Wesley said before he stopped Norton a mile away from the scene of the call, he had reached a speed of about 50 in a 35 mile per hour zone.
• A 13-foot alligator was shot and killed by 60-year-old dental technician Joseph Adams near a dock behind his home at 14318 Mandarin Road.
H.K. Stalls, a Florida Game and Fresh Water Fish Commission officer and a neighbor of Adams, said he believed it was between 75 and 100 years old. He also said it was the largest reptile reported in the area for several years.
Adams said the alligator had been seen along the St. Johns River in the area for about a month. “Several dogs are missing,” he added.
The animal was skinned by another neighbor, Barry Sales, who was a pre-medicine student at Boston College. Assisting at the skinning were two student nurses, Jule Mahagen and Geraldine Griffin, both of Boston. They were visiting Sales and his parents, Dr. and Mrs. Louis Sales.
When asked what he was going to do with the skin, Sales said, “I’m going to take it to college with me and show those Yankees a few things.”
• It was announced that the fine for overtime parking in Jacksonville Beach would be raised to $1 and the delinquency assessment from $1 to $5 effective Sept. 1.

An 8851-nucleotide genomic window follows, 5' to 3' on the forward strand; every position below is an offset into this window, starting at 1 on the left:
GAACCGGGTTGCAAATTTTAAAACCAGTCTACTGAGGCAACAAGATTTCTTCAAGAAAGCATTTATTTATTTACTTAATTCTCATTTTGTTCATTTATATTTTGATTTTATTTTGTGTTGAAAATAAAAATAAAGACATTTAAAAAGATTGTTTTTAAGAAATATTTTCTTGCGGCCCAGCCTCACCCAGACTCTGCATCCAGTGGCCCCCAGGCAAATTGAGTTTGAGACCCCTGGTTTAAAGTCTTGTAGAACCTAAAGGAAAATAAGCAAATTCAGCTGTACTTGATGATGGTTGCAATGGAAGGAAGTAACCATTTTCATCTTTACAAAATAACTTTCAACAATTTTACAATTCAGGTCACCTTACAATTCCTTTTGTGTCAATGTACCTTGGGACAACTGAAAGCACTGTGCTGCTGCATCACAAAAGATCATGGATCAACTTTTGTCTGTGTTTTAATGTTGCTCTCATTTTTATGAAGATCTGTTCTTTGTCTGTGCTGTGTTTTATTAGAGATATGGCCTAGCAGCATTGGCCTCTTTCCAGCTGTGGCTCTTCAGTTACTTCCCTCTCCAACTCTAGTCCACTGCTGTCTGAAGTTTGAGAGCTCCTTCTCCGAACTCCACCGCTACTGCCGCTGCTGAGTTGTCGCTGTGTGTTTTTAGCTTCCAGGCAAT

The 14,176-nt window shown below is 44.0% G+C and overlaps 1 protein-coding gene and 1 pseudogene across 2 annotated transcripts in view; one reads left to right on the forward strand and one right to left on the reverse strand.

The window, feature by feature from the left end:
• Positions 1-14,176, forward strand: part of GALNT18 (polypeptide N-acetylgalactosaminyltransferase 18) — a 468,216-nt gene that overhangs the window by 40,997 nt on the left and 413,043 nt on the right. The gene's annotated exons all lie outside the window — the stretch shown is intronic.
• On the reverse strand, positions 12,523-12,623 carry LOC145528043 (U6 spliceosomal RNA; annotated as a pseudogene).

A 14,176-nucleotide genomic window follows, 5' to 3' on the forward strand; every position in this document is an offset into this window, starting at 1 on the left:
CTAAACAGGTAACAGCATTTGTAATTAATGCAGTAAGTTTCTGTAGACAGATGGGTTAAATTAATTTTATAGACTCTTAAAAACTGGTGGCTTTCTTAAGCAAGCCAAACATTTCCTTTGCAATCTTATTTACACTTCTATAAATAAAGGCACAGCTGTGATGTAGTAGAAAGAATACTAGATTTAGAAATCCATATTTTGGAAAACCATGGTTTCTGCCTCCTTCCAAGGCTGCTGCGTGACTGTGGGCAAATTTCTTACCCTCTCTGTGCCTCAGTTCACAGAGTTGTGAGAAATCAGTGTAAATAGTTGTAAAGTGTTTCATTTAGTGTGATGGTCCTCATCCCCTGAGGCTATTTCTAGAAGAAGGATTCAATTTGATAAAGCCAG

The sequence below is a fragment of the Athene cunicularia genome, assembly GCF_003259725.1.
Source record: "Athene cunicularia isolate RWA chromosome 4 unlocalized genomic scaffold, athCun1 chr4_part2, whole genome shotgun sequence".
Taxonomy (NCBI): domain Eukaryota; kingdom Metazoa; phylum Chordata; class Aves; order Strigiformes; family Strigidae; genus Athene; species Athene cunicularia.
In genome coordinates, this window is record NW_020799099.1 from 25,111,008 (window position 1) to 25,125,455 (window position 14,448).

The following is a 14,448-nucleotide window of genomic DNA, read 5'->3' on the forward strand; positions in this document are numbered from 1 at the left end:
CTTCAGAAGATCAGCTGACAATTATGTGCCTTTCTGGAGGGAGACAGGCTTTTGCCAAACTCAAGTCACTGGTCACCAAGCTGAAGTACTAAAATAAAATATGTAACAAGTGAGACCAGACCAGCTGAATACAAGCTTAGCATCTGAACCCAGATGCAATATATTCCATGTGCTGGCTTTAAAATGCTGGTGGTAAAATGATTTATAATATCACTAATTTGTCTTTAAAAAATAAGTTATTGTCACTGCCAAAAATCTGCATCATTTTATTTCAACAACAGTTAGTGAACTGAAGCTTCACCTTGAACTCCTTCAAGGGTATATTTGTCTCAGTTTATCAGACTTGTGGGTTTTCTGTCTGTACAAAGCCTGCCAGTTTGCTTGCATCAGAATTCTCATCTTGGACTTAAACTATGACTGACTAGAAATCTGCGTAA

City Manager Wilson Wingate said the increased fine would put the resort more in line with what was charged by other cities. Offenders who failed to pay the fine within 10 days would be charged $5.
The parking meters had recently been put on seven-day, year-round operation. The revenue would be used to finance construction of off-street parking lots.
• Entries were closed in a contest to select a name for Northeast Florida.
Frank Taylor, chair of the contest committee for the North Florida Council of Chambers of Commerce, said awards would be made Sept. 8 at the council’s next meeting. The awards included a $50 U.S. Savings Bond for first prize and a $25 bond for second prize.
Taylor said the object of the contest was to select a short, descriptive name for the area suitable for use in tourist, industry and retirement promotion. He also said entries should be “descriptive of the geographical, historical, industrial, agricultural, retirement and vacation attributes of the region.
A committee of advertising, radio, television and newspaper executives would study the suggestions and determine the winners.
The counties in the council were Duval, Nassau, St. Johns, Clay, Putnam, Baker, Union, Bradford, Alachua, Levy, Gilchrest, Columbia, Suwanee and Hamilton.